Thousands of peace campaigners have marched through the streets of central London in protest at the continuing war in Iraq.
Turnout was less than expected
The Stop the War coalition believes public opposition to the conflict is still strong - in spite of scenes of jubilation this week as American tanks entered Iraqi cities.
Organisers say between 150,000 and 200,000 people marched through the capital, but Scotland Yard estimated that 20,000 people took part in the rally at Hyde Park - the final meeting point for protesters.
Former Pakistani cricket captain Imran Khan - who joined the march - said the numbers were irrelevant.
"It doesn't matter how many people turn out, it's about registering a protest that a principle has been violated, international law has been violated and everyone who cares must register a protest," he said.
Two minutes' silence
Hundreds of anti-war protesters also took to the streets of Glasgow, in a march organised by the Scottish Coalition for Justice not War.
The London rally, which started at Victoria and Waterloo stations and followed two routes through the city converged on Parliament Square on Saturday afternoon, where a two minutes' silence was held "for the war dead".
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Protesters have an even stronger case today than they did a month ago
Marchers laid flowers, cards, wreaths or whatever they felt appropriate at the barriers erected outside Downing Street as they walked past.
From Parliament Square demonstrators then progressed through Trafalgar Square, Haymarket and Piccadilly to attend a rally in Hyde Park.
Speakers included MPs Tam Dalyell and George Galloway, who face having the Labour whip withdrawn because of their anti-war stance.
The march, called by Stop the War with the Muslim Association of Great Britain and CND, is the third mass London rally to be held.
On 15 February, more than one million people took to the streets of London to protest against the then looming war on Baghdad.
Labour MP David Winnick accused organisers of "hijacking" public feeling against the war for their own ends.
"I don't doubt the sincerity of most of the peace marchers who marched before and those who, for some reason, march today," he said.
The fact remains that there are a number of the leading organisers whose commitment to parliamentary democracy is very remote indeed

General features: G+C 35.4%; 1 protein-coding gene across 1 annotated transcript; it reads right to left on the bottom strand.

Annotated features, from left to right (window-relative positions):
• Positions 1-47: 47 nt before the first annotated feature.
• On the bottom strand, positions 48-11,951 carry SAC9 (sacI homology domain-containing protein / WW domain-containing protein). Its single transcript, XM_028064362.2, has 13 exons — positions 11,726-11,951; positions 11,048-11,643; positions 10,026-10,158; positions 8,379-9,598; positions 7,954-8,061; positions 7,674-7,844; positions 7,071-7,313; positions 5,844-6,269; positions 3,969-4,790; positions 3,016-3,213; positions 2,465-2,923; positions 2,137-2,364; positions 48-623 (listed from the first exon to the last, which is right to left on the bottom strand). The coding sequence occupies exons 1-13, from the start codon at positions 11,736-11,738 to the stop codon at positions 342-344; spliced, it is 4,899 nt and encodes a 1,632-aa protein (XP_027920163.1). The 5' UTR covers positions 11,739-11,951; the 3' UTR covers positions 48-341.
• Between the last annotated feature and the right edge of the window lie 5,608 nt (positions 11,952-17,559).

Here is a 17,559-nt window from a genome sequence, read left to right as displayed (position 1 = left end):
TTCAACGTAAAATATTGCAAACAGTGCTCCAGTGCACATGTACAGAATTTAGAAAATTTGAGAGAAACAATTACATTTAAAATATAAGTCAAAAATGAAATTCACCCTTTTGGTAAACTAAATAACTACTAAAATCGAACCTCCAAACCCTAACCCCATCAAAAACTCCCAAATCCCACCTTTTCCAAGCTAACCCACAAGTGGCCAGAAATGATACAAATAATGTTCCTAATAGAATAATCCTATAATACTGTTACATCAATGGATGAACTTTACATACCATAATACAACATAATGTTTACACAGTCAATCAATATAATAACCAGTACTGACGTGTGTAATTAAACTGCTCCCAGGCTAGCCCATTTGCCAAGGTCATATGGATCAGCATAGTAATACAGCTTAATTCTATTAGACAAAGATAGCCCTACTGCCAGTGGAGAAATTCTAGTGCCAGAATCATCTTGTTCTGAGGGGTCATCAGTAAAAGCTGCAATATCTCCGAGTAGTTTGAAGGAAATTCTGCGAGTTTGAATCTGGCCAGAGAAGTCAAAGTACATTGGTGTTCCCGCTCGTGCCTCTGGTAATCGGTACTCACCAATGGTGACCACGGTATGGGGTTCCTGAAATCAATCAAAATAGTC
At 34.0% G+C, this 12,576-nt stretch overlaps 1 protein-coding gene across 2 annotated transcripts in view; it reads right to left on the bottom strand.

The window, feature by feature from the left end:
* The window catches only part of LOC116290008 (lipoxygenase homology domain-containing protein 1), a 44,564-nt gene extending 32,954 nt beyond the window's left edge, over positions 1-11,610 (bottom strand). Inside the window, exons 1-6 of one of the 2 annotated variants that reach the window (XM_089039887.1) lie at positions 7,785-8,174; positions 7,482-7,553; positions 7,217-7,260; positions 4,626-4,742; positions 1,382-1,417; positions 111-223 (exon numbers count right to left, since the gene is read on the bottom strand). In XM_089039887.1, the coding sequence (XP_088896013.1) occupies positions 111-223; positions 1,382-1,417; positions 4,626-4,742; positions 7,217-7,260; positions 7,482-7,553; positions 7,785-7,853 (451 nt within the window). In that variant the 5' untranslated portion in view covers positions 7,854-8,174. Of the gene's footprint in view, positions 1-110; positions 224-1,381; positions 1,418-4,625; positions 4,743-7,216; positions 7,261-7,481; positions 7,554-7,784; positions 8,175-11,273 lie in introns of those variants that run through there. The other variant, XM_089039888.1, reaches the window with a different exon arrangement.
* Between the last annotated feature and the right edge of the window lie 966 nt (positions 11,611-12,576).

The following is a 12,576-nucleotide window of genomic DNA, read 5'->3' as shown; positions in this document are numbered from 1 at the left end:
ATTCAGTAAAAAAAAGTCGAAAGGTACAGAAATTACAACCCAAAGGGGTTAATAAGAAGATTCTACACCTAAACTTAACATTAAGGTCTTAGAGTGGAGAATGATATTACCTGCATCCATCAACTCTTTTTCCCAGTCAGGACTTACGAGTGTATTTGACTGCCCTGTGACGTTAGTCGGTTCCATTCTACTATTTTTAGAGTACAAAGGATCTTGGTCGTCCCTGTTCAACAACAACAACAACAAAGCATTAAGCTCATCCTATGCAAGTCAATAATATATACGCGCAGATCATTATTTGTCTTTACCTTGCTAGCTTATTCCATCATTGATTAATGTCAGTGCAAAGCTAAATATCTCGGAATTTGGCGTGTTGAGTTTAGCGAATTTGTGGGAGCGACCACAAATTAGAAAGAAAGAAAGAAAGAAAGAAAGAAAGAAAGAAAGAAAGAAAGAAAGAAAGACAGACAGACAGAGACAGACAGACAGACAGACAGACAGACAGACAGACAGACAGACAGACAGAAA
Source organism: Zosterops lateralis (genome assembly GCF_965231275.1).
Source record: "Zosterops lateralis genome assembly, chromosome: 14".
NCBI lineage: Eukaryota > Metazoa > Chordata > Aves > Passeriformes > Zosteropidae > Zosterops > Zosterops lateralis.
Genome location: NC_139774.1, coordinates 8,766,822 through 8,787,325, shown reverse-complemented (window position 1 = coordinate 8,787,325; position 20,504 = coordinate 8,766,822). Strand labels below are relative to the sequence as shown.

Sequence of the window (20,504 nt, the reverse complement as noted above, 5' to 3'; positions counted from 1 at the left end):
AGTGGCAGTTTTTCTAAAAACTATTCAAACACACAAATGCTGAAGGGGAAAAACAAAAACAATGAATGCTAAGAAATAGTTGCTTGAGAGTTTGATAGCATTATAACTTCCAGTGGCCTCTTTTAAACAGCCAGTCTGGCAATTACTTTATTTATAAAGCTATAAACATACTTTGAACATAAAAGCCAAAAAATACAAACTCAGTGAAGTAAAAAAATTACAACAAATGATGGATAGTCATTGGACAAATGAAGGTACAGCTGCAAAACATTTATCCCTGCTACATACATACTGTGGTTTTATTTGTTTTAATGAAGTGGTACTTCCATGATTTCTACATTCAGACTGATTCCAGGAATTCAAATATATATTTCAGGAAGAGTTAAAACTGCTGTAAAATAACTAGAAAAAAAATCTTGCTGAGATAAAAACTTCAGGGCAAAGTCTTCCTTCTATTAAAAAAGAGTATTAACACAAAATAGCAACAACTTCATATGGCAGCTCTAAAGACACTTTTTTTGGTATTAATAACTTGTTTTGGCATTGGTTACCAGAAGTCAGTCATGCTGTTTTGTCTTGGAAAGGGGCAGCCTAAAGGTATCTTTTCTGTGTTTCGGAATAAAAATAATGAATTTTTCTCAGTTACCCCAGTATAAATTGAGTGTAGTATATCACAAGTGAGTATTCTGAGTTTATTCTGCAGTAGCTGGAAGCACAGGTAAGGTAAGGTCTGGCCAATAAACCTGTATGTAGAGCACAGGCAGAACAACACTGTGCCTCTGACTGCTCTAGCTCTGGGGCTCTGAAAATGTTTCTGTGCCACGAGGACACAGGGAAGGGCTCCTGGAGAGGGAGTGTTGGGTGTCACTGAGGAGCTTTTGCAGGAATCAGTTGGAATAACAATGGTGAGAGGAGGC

"But the fact remains that there are a number of the leading organisers whose commitment to parliamentary democracy is very remote indeed."
In response, Andrew Burgin, a spokesman for The Stop The War Coalition said: "David Winnick should show some concern for the people of Iraq and what they are being put through rather than trying to score cheap political points.
"The Stop The War Coalition is a broad-based coalition of people who are opposed to the military occupation of Iraq and the terrible chaos that is being created by this illegal invasion."
Anas Altikriti, of the Muslim Association of Britain, said the mood among protesters had changed since the first anti-war march in the capital in February.
"We have come here to pay our respects to the thousands of Iraqis who have lost their lives"
"The pre-war anti-war demonstration was more jubilant," he said.
"People are now more angry that we have committed what they see as a crime, an illegal occupation, and that people continue to suffer away from the media spotlight.
"This war is wrong and it never became legitimate."
Anti-war campaigner Chris Nineham said he believed "a great deal more problems" lay ahead for the British and US forces as they tried to take over Iraq's administration.
"I don't really believe the fighting is over - I think the invasion is sliding into a colonial occupation," he said.
List of countries
"Every day for the last week, innocent Iraqis have been shot by US and UK troops.
"Unfortunately the people in the Pentagon have made it clear that they want to extend this war into a list of other countries that they want to take on - including Syria and Jordan and Iran.
"We are demonstrating because we don't want that to happen."
Protesters carried flowers on the march
Scotland Yard later said a total of three men were arrested during the rally
at Hyde Park.
One was arrested for an alleged common assault, another on suspicion of
possessing cannabis and a third for suspected immigration offences, police said.
On Saturday, protests against the war also took place in around 40 other countries, including New Zealand, Japan, South Korea, and Greece.
One of the biggest was in Rome, where an estimated 110,000 people took part, while around 10,000 were out on the streets of Paris.
In New York, Sara Flounders, co-director of the International Action Center said: "It's more urgent and more important than ever that there be a mobilisation. Only now the focus is, 'No' to colonial occupation," she said.